Sex-Based Discrimination

Sex-based discrimination occurs when employees or applicants are treated unfairly because of their sex. This form of discrimination includes unfair treatment due to gender, transgender status, and sexual orientation. Harassment and policies that unfairly impact certain groups protected under sex discrimination laws are prohibited under EEOC legislation.126

The key diversity-related federal laws are summarized in Table 12.2.

Key Diversity Related Legislation
Title VII of the Civil Rights Act of 1964 Created the Equal Employment Opportunity Commission with the primary role of making it illegal to discriminate against someone in the workplace due to their race, national origin, sex, disability, religion, or pregnancy status.
Equal Pay Act of 1963 Mandates that men and women must be given the same pay for equal work
Age Discrimination in Employment Act (ADEA) Forbids discrimination against individuals who are age 40 and above.
Americans with Disabilities Act (ADA) Prohibits discrimination against people with disabilities in employment, public services, public accommodations, and in telecommunications
Pregnancy Discrimination Act (PDA) Prohibits any discrimination as it relates to pregnancy, including hiring, firing, compensation, training, job assignment, insurance, or any other employment conditions.
Family and Medical Leave Act (FMLA) Grants new parents up to 12 weeks of paid or unpaid leave to care for the new child, and gives nursing mothers the right to express milk on workplace premises.
Table 12.2 (Attribution: Copyright Rice University, OpenStax, under CC-BY 4.0 license)

Other Types of Discrimination

Beyond the key types of discrimination outlined by the EEOC, diversity and management scholars have identified other types of discrimination that frequently impact certain identity groups more than others. Access discrimination is a catchall term that describes when people are denied employment opportunities because of their identity group or personal characteristics such as sex, race, age, or other factors. Treatment discrimination describes a situation in which people are employed but are treated differently while employed, mainly by receiving different and unequal job-related opportunities or rewards.127 Scholars have also identified a form of discrimination called interpersonal or covert discrimination that involves discrimination that manifests itself in ways that are not visible or readily identifiable, yet is serious because it can impact interpersonal interactions between employees, employees and customers, and other important workplace relationships.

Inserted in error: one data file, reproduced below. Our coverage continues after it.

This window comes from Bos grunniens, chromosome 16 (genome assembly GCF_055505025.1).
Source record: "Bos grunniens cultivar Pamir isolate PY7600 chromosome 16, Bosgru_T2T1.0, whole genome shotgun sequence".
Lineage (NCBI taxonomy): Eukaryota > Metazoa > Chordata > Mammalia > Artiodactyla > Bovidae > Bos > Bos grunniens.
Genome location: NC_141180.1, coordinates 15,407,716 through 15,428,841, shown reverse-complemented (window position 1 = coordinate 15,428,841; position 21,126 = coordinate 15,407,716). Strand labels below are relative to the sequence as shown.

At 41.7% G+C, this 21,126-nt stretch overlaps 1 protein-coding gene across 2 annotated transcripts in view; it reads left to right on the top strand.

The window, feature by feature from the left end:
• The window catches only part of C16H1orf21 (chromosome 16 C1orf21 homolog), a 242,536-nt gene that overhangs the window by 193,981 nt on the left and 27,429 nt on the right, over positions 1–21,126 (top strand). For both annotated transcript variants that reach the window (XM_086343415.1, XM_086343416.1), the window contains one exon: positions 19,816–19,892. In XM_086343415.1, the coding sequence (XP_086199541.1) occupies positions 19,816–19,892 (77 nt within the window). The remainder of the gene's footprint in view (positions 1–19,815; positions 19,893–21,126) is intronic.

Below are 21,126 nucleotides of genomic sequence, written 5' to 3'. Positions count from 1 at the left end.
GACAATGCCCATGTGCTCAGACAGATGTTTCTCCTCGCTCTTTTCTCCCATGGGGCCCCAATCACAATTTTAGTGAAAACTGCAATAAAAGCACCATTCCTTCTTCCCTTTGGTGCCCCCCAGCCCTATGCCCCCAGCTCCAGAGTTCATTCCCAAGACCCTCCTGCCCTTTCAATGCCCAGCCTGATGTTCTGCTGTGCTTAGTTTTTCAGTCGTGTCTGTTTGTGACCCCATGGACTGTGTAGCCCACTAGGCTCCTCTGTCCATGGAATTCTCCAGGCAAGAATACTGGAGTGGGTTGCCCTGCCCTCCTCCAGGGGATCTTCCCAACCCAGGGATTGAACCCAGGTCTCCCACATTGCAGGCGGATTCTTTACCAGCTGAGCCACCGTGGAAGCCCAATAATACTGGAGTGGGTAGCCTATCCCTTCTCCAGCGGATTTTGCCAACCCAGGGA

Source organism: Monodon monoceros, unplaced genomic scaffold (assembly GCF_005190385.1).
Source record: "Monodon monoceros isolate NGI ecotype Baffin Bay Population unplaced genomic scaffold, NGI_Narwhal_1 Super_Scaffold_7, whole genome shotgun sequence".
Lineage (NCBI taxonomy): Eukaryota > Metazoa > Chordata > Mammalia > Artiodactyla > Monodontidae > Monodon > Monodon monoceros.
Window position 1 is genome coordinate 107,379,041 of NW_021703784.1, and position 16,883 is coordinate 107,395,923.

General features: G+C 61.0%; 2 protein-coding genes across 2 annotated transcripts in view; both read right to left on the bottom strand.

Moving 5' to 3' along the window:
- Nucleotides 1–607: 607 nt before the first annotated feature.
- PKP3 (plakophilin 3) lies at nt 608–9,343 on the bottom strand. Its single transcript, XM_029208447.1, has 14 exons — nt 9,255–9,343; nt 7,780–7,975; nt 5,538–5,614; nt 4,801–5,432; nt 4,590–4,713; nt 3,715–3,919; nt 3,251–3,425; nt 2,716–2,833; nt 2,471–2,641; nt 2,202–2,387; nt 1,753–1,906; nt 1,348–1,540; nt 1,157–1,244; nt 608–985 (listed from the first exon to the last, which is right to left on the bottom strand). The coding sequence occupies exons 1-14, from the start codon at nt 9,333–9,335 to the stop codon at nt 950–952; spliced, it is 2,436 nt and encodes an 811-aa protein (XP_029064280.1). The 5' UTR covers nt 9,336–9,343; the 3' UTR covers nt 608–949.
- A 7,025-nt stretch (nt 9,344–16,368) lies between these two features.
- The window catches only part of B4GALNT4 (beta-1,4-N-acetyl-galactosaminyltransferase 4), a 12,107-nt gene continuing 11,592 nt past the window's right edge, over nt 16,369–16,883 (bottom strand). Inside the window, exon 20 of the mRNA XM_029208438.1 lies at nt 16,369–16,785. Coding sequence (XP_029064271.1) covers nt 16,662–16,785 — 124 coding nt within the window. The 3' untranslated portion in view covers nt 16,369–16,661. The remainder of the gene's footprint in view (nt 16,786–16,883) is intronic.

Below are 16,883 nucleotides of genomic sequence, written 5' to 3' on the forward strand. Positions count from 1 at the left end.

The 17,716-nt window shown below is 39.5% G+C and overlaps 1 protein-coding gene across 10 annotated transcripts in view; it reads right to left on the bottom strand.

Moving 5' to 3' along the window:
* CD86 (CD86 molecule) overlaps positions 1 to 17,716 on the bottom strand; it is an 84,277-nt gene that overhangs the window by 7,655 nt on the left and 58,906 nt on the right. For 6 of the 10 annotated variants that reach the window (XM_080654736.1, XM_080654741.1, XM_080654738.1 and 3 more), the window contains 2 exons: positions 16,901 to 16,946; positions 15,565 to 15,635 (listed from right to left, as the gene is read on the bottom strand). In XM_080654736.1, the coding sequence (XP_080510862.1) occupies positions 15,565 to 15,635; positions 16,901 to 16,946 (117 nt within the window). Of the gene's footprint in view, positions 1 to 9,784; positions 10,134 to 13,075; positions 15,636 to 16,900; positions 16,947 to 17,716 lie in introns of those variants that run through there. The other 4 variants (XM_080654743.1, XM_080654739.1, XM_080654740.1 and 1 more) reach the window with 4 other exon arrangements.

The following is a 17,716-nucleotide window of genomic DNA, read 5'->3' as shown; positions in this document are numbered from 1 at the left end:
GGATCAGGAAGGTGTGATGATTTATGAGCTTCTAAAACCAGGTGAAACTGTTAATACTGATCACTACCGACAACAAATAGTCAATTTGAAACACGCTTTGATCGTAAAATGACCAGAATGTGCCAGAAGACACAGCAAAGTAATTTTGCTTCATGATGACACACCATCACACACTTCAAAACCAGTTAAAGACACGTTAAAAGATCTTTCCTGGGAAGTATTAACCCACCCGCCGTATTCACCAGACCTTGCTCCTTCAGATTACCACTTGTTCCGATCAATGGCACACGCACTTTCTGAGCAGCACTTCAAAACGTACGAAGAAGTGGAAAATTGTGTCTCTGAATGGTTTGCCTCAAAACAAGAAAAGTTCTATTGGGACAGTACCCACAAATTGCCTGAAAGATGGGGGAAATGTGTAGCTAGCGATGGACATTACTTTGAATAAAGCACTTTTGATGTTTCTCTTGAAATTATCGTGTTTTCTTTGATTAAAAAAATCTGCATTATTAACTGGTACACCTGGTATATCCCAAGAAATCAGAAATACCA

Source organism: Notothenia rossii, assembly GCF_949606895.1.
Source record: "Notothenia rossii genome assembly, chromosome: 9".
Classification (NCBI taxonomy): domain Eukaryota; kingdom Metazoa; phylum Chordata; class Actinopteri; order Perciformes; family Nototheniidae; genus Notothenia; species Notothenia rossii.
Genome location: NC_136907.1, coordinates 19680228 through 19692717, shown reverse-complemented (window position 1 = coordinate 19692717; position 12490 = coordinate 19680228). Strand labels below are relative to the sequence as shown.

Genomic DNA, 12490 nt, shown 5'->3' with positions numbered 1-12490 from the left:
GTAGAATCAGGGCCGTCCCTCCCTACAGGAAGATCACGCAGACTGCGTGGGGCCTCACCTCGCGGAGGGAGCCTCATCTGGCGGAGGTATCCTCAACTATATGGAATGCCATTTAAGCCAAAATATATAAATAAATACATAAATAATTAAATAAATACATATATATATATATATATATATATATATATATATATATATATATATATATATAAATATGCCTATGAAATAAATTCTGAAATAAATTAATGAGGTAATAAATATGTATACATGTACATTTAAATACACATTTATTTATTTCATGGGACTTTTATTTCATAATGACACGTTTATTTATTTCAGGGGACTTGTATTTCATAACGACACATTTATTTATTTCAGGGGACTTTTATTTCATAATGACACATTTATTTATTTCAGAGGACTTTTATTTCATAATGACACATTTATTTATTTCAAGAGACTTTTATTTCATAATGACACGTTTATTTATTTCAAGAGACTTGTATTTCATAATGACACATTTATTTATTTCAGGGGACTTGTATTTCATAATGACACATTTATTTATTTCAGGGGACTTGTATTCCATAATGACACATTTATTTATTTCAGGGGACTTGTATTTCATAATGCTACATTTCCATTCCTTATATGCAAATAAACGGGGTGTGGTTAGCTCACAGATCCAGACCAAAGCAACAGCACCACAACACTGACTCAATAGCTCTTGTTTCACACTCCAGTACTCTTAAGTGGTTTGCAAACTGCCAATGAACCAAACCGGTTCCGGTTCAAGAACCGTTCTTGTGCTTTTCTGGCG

This type of discrimination poses unique challenges because it is difficult to identify. For example, one study examining customer service and discrimination found that obese customers were more likely to experience interpersonal discrimination than average-weight customers. Salespersons spent less time interacting with obese customers than average-weight customers, and average-weight customers reported more positive interactions with salespeople when asked about standard customer service metrics such as being smiled at, receiving eye contact, and perceived friendliness.128

Concept Check

  1. What is the role of the EEOC?
  2. What are the types of discrimination encountered in the workplace?
Citation/Attribution

Want to cite, share, or modify this book? This book is Creative Commons Attribution License 4.0 and you must attribute OpenStax.

Attribution information
  • If you are redistributing all or part of this book in a print format, then you must include on every physical page the following attribution:
    Access for free at https://openstax.org/books/principles-management/pages/1-introduction
  • If you are redistributing all or part of this book in a digital format, then you must include on every digital page view the following attribution:
    Access for free at https://openstax.org/books/principles-management/pages/1-introduction
Citation information

© Mar 20, 2019 OpenStax. Textbook content produced by OpenStax is licensed under a Creative Commons Attribution License 4.0 license. The OpenStax name, OpenStax logo, OpenStax book covers, OpenStax CNX name, and OpenStax CNX logo are not subject to the Creative Commons license and may not be reproduced without the prior and express written consent of Rice University.